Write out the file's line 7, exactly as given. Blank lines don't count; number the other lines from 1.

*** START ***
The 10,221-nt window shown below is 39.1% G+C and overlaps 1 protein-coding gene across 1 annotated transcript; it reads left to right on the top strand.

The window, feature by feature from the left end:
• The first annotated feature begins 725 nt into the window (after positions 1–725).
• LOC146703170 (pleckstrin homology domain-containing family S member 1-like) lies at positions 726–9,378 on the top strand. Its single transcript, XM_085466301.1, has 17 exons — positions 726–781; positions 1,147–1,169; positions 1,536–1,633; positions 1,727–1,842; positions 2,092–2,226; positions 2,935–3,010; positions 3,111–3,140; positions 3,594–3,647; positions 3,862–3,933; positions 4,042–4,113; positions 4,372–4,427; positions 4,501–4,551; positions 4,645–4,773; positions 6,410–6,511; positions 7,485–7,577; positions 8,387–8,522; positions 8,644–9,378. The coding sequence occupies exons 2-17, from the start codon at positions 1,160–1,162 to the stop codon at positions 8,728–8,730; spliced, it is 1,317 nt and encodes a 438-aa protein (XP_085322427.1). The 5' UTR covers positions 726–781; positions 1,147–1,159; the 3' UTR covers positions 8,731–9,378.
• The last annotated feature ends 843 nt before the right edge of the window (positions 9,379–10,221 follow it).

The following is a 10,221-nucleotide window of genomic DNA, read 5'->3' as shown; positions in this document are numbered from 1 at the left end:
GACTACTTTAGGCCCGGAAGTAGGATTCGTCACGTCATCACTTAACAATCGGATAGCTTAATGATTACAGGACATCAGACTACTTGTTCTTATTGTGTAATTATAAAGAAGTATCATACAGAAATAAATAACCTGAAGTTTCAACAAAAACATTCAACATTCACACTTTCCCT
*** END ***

GACTACTTTAGGCCCGGAAGTAGGATTCGTCACGTCATCACTTAACAATCGGATAGCTTAATGATTACAGGACATCAGACTACTTGTTCTTATTGTGTAATTATAAAGAAGTATCATACAGAAATAAATAACCTGAAGTTTCAACAAAAACATTCAACATTCACACTTTCCCT